Low Water Reveals Wreck of WWII Minesweeper in St. Louis

October 6, 2012 — 1 Comment
st. louis low water ship

Wreck of USS Inaugural
Photo: Dillon Fulcher

Low water levels on the Mississippi have revealed the wreck of the USS Inaugural, a World War II minesweeper which sank in the Great Flood of 1993. The Inaugural began life in Washington state where it was built for the US Navy during World War II. A member of the Admirable class of minesweepers, the ship was commissioned in December of 1944 and earned two battle stars for its service in the Pacific Theater. Inaugural and her crew fought in the Okinawa campaign and swept more than 80 Japanese mines from the Pacific.

Following World War 2, the ship was mothballed in Texas as a member of the Atlantic Reserve Fleet until an enterprising St. Louisan named Robert O’Brien discovered the ship in a military surplus catalog. O’Brien purchased the ship and moved it to St. Louis where he charged $1 per person to tour the Inaugural. The Inaugural changed hands several times throughout the intervening years until she was ripped from her moorings during the Great Flood of 1993. Efforts by the US Coast Guard and other vessels allowed the ship to be safely beached just south of downtown St. Louis, however, the ship sank a few days later in what some believe to be mysterious circumstances – possibly flowing out of the owner’s desire to collect insurance on the vessel and pay off looming creditors.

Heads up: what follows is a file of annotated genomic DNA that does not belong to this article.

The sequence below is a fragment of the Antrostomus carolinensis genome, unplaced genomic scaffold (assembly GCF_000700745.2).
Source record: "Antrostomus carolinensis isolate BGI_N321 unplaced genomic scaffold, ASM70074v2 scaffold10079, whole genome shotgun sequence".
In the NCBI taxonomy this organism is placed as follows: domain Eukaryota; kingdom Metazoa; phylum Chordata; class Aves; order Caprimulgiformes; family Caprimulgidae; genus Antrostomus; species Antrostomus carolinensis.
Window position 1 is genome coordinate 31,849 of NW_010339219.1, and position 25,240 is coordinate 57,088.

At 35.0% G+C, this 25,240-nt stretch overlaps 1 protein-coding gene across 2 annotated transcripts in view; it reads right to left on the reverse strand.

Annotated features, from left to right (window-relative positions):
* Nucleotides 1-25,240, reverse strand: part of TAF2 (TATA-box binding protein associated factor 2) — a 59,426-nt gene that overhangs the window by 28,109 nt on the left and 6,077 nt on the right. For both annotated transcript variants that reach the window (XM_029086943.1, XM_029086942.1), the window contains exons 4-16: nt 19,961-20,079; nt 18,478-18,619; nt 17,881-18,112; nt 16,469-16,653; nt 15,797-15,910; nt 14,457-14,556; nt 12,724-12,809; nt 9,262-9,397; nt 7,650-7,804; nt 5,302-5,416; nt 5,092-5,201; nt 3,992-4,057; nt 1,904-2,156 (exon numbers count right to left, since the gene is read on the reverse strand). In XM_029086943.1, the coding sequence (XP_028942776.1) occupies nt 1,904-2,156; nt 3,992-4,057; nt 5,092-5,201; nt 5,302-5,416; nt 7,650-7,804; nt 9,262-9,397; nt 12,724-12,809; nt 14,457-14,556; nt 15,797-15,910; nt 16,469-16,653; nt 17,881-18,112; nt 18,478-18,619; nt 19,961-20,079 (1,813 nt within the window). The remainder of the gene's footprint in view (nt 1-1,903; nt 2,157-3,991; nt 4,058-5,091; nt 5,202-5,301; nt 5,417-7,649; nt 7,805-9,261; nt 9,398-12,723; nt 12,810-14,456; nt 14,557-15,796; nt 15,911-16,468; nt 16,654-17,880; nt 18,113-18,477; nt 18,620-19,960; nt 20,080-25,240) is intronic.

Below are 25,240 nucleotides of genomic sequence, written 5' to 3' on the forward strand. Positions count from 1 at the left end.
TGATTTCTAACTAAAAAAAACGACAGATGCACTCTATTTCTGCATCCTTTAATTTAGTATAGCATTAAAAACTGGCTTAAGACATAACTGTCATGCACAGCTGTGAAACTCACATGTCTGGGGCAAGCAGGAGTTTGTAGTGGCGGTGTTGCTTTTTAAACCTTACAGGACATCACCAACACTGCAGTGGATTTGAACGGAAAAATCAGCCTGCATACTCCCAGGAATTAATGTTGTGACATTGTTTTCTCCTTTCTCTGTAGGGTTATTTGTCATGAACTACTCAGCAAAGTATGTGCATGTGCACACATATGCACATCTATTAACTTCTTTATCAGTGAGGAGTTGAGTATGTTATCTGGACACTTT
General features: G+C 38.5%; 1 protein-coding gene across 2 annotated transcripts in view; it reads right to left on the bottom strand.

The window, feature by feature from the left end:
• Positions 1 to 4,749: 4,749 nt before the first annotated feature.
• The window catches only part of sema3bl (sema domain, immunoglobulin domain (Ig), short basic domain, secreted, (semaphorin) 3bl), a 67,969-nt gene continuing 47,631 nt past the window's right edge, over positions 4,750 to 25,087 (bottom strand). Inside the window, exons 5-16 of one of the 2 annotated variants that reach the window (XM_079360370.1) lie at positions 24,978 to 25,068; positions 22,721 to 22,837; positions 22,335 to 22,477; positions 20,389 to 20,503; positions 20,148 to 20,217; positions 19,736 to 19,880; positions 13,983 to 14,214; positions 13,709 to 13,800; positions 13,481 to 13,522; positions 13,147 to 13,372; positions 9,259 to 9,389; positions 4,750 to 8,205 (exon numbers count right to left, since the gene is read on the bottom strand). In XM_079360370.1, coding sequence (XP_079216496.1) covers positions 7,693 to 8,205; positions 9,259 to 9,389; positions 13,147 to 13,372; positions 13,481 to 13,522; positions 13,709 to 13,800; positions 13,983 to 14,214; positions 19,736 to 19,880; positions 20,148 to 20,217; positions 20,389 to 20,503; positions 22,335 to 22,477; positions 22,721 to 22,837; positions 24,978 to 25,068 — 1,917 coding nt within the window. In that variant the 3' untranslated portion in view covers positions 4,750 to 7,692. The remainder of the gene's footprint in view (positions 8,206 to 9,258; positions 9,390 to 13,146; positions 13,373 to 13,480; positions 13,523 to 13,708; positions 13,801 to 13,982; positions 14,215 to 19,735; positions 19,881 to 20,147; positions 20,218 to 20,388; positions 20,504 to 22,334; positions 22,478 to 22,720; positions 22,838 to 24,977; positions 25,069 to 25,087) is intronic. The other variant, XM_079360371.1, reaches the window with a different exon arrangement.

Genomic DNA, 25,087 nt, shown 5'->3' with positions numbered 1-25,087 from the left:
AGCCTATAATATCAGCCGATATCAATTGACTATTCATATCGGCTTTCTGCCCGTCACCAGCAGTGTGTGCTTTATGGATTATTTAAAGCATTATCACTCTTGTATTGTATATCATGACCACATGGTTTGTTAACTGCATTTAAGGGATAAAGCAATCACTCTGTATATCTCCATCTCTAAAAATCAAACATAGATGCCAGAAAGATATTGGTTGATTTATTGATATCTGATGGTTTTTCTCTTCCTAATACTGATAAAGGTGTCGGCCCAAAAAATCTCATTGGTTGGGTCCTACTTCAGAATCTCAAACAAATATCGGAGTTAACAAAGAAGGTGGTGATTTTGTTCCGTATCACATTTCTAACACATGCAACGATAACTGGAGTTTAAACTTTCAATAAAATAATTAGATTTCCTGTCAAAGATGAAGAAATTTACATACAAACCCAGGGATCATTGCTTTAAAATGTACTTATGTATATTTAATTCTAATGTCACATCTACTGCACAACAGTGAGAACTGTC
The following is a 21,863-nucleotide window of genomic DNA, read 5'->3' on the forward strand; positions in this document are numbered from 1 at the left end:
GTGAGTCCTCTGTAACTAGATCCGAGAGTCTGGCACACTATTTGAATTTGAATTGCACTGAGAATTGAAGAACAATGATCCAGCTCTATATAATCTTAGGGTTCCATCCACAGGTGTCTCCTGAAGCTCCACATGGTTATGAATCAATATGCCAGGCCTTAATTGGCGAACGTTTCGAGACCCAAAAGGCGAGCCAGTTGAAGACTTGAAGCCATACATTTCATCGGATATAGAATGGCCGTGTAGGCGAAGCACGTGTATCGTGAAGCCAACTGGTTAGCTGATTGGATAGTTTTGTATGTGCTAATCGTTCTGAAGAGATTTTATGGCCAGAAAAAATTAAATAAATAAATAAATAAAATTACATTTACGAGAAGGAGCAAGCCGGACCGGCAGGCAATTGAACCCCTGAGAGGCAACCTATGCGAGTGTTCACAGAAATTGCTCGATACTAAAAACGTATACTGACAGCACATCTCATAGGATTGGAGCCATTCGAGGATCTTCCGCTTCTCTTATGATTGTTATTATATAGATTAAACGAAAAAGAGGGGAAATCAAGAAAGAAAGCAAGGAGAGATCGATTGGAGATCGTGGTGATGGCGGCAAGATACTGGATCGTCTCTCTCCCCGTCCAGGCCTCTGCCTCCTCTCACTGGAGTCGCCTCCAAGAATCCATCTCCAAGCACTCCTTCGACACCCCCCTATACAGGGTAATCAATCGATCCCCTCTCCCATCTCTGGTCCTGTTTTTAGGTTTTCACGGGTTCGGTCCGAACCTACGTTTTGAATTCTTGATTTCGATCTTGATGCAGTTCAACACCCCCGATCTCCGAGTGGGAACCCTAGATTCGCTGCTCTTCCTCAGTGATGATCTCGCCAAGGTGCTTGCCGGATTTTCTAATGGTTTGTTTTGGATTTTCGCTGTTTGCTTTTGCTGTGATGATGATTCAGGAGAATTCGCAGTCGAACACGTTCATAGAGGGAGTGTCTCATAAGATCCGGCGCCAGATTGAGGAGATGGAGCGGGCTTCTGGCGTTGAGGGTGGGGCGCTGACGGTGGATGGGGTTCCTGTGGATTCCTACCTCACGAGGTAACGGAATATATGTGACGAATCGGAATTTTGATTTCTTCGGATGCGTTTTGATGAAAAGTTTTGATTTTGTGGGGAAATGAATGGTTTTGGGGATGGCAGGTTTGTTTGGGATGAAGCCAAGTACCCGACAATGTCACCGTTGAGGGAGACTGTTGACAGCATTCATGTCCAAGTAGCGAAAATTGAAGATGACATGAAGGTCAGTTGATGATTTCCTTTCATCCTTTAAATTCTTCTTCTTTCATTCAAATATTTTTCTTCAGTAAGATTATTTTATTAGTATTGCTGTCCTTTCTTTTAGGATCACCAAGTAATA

The ship now breaks the surface every time the river level is below average and under current conditions is almost completely above water. The Inaugural is not the only recent maritime oddity on the St. Louis riverfront as a cement barge sank while at anchor just last year and a fire claimed the steamboat Robert E. Lee in 2010.

Go here for more pictures of the wreck.

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  1. Sarah The Architect » SHIPWRECK - January 21, 2013

    […] Mississippi River just south of the St. Louis Arch. I learned all about this particular vessel from shipwreckology.com & builtstlouis.net. Apparently it was brought to St. Louis as a sort of “floating museum” […]

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